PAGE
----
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During an ileostomy, doctors either remove or disconnect your colon (large intestine), and sometimes part of the last section of your ileum (last section of your small intestine). If your colon or ileum is diseased, doctors may remove them. If they are injured, doctors may disconnect them for a short time, while they heal. Your doctor will bring the end of the ileum through your abdominal wall. This makes an opening, called a stoma, for stool and mucus to pass out of the body.
The most common type of ileostomy is the end ileostomy.
Your doctor removes or disconnects your colon, and sometimes part of your ileum. Your doctor may also remove or disconnect your rectum and anus.
The stoma is most often on the lower right side of your abdomen.
Stool tends to be quite liquid, because there is no colon to absorb water from the stool. The stool also contains digestive juices, so it is very irritating to the skin.
An end ileostomy is most often permanent. Your doctor may perform this operation to treat inflammatory bowel disease or polyps (growths) in your intestine.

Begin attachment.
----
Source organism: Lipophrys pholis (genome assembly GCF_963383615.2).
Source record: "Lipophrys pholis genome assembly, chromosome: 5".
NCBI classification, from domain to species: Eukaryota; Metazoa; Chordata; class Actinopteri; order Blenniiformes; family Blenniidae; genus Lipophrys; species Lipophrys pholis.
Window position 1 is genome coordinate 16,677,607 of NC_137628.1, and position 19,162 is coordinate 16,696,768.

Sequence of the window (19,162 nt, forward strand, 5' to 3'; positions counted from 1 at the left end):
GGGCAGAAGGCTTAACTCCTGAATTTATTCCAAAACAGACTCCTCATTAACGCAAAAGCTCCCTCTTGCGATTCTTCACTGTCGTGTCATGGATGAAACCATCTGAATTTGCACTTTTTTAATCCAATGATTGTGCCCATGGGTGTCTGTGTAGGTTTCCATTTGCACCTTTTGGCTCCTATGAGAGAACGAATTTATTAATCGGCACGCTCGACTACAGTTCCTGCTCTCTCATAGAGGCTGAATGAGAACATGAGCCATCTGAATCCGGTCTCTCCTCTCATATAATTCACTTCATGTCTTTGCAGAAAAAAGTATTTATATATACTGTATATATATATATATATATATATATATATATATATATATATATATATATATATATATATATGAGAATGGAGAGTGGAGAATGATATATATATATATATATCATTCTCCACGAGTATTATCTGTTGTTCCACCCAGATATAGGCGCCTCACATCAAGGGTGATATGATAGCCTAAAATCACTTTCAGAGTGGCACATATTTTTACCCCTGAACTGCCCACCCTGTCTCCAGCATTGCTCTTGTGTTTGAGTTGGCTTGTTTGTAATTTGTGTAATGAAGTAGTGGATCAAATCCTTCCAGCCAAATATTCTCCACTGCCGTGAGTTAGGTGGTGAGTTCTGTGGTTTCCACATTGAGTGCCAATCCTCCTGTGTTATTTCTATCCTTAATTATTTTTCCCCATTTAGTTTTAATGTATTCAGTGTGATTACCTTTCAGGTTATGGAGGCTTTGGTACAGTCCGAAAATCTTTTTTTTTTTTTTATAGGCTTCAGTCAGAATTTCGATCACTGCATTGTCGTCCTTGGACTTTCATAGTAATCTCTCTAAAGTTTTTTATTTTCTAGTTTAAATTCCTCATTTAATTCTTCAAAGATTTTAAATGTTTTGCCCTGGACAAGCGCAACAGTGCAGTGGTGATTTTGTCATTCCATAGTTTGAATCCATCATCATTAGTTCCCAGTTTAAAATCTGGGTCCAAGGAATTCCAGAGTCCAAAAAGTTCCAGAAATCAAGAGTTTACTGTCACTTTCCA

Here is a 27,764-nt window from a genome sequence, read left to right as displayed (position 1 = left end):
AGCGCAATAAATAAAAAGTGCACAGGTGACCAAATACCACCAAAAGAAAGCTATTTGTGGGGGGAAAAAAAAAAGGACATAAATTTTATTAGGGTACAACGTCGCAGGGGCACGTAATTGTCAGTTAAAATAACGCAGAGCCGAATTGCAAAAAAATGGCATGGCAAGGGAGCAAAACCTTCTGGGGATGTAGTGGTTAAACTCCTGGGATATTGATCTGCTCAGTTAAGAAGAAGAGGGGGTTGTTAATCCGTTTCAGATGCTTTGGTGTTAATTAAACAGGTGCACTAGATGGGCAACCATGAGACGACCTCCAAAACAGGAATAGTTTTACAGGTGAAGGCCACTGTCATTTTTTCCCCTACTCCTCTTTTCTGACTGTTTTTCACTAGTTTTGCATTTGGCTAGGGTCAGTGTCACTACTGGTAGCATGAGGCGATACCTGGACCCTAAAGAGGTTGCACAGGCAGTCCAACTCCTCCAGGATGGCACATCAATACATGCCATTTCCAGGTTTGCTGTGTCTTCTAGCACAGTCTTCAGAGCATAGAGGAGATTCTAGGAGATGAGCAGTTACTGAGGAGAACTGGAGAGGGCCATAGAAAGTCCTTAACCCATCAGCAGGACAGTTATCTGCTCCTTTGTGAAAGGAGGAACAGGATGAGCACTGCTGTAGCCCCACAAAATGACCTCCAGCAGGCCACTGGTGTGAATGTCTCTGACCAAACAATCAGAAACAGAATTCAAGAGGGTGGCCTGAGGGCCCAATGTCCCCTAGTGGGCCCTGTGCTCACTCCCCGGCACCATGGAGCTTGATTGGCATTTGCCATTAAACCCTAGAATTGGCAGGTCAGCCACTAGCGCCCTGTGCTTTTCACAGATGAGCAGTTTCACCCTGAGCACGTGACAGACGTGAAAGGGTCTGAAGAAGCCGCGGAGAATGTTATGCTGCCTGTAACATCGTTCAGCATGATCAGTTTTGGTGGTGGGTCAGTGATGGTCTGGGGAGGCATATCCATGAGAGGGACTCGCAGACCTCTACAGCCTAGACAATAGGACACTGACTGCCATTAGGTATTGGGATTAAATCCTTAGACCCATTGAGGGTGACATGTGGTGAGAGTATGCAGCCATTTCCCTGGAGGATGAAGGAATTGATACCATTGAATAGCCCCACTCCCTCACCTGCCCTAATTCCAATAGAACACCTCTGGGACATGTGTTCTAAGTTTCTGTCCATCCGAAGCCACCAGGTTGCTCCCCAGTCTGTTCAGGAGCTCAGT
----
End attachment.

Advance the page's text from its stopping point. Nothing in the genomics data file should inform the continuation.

Sometimes an end ileostomy is temporary. Your doctor may perform this operation to let your colon heal, as after an injury.
There are other types of ileostomies. These can be temporary or permanent.
Your doctor creates the stoma by bringing the end of the ileum through your abdominal wall, and turning it back on itself, like a cuff.
The inside of the ileum is like the inside of your mouth. The stoma is pink and moist.
The stoma shrinks to its final size six to eight weeks after surgery. Then it will be round or oval and sit about 1/4 to 1/2 inch above your skin.
Both stool and mucus pass through the stoma. If your anus is not removed, some mucus may pass from your anus as well.